“If you can fall in love again and again, if you can forgive as well as forget, if you can keep from growing sour, surly, bitter and cynical, you’ve got it (a life well-lived) half licked.” ~Henry Miller
Radical forgiveness is forgiving yourself for having once been deceived. It’s also proactively forgiving others for their own deception.
Free-range humans understand that most humans are not free. They realize what it takes to become free and how difficult it is to maintain. Cultural conditioning must be re-conditioned. Societal brainwashing must be washed off. Political claptrap must be transcended. And the residue left over from a profoundly sick society must constantly be cleansed.
Radical forgiveness is proactive forgiveness on the fly. It’s a deep, visceral acceptance of the way things are, regardless of our need for it to be a certain way. It’s a decisive acceptance of what we can and cannot control. It gives us permission to authentically and sincerely deal with the world the way it is, despite what we’ve been conditioned and brainwashed into believing.
It creates a fearlessness and a willingness to transform whatever negative, counterproductive, unhealthy, violent shit gets thrown at us into something positive, progressive, healthy and nonviolent. It gets us out of our own way so that we can finally get down to the nitty-gritty of creating meaning despite meaninglessness.
It is a giant sigh, saying, “Okay. Time to make the best of it.” It gives us the insurmountable courage to transform demons into diamonds, fear into courage, anger into strength, and wounds into wisdom.
“It is not society that is to guide and save the creative hero, but precisely the reverse. And so every one of us shares the supreme ordeal––carries the cross of the redeemer––not in the bright moments of his tribe’s great victories, but in the silences of his personal despair.” ~ Joseph Campbell
Radical interdependence is the deep understanding that everything is connected. Free-range humans are keenly aware of this, because they have overcome their own nature-deprivation (and all the anxiety, neurosis, and stress that comes from it) by becoming free-range. They are in sacred alignment with the universal laws that govern all things and dictate health.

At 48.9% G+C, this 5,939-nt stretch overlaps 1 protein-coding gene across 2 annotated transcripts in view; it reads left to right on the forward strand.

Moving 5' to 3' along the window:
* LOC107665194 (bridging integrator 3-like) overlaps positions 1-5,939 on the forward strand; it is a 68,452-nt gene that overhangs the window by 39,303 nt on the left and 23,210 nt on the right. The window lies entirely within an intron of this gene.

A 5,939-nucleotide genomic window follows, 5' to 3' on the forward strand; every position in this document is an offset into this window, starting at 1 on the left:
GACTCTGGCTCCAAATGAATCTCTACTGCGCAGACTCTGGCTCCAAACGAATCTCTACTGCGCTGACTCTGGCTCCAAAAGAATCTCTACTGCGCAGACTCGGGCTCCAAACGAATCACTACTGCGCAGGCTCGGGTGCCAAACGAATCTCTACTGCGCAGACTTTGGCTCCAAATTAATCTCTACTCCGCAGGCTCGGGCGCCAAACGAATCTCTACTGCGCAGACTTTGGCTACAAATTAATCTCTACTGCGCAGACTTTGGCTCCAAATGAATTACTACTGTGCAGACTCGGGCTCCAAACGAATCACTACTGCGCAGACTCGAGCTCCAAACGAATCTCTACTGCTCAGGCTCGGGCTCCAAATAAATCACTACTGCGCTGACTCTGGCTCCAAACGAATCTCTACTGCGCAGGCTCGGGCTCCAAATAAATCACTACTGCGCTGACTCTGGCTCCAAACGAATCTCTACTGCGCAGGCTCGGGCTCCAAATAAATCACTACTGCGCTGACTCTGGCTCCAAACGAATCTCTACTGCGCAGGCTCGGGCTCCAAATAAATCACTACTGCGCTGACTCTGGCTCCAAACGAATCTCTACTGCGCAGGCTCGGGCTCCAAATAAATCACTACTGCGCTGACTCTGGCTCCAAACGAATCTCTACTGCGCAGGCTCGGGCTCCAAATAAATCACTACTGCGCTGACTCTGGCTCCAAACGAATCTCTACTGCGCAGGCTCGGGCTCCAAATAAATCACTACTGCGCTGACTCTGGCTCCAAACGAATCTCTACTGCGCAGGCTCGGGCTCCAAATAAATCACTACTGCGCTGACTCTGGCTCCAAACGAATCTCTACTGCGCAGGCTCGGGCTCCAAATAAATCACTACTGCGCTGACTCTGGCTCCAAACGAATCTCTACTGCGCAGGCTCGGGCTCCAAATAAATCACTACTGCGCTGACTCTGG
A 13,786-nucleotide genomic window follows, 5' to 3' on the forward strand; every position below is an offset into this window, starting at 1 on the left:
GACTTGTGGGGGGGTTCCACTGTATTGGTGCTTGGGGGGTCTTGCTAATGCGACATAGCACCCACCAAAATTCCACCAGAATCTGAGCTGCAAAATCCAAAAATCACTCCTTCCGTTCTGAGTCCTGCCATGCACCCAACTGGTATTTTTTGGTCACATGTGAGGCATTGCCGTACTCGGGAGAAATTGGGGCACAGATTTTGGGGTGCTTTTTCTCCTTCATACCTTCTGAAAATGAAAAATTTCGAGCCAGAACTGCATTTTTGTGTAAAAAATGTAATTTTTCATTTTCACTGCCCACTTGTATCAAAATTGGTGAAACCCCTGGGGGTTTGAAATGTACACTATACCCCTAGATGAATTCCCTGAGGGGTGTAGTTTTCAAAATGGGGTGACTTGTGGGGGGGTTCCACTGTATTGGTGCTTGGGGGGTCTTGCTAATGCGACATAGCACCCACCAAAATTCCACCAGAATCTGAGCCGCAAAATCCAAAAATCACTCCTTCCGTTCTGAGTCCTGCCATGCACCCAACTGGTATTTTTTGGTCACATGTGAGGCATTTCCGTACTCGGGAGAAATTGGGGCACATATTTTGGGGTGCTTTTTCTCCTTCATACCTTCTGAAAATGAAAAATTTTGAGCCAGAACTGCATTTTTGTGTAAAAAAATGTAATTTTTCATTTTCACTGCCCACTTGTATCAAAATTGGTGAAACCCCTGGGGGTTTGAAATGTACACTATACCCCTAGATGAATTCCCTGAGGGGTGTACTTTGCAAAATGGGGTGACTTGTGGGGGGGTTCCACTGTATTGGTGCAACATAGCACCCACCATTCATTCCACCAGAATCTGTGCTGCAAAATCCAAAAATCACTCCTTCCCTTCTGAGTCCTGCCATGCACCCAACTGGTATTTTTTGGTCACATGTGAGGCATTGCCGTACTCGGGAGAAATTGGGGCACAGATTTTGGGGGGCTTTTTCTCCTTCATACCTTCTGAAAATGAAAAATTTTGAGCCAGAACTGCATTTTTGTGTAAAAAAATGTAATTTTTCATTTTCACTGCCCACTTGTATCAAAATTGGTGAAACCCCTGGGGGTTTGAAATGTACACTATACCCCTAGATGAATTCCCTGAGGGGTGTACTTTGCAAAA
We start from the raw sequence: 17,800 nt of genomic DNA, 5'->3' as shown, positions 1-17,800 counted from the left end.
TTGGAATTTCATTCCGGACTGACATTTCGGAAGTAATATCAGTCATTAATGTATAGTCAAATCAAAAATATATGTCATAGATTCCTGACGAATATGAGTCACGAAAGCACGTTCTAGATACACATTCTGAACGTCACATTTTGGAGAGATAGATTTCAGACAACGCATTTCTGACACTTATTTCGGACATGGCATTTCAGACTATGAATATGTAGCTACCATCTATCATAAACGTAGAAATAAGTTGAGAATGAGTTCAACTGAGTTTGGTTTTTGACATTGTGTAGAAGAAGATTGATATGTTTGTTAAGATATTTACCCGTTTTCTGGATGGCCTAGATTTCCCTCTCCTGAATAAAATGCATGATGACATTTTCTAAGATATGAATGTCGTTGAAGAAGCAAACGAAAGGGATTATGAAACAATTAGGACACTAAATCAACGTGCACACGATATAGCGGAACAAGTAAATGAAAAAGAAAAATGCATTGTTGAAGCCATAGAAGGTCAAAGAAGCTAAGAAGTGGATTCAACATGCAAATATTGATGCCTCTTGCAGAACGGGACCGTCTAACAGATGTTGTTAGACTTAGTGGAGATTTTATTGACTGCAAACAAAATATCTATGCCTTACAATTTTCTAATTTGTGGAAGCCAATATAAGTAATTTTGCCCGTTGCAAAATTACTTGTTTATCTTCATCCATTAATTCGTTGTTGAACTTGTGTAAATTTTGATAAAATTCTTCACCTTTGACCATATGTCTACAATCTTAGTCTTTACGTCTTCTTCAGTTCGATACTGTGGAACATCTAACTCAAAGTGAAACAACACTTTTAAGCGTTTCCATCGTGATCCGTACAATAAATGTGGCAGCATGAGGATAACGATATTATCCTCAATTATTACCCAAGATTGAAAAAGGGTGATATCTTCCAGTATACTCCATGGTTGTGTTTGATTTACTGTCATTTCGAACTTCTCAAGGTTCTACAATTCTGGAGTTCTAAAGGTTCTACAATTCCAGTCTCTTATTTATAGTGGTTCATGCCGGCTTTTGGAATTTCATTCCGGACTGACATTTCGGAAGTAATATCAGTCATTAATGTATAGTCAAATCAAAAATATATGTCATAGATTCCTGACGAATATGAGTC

Radical interdependence is eco-conscious surrender. It’s being keenly aware of the process of self-awakening: from codependence (soft-slave statist) to independence (egocentric freedom) to interdependence (eco-centric freedom).
Where independence was necessary for the self to break away from codependence, interdependence is necessary for the ego to regroup with the cosmos in a healthy and empowering way.
We can use this re-conditioning strategy to update almost any precondition. From statist indoctrination to worldly cosmopolitanism. From fear-based perspective to courage-based perspective. From irrational belief to rational thought. From an unhealthy stagnant lifestyle to a healthy progressive lifestyle. From a fixed and rigid psychology based on outdated ideals, to an open and flexible psychology based on updated ideas.
From codependence through independence and into interdependence, free-range humans are constantly in the process of self-overcoming. They realize that the very evolution of the species is at stake, and they are willing to die to make that evolution a healthy one.
Read more articles by Gary ‘Z’ McGee.
About the Author
Gary Z McGee, a former Navy Intelligence Specialist turned philosopher, is the author of Birthday Suit of God and The Looking Glass Man. His works are inspired by the great philosophers of the ages and his wide awake view of the modern world.
This article (The Philosophy of the Free-Range Human) was originally created for The Mind Unleashed and is published here with permission. It may be re-posted freely with proper attribution and author bio.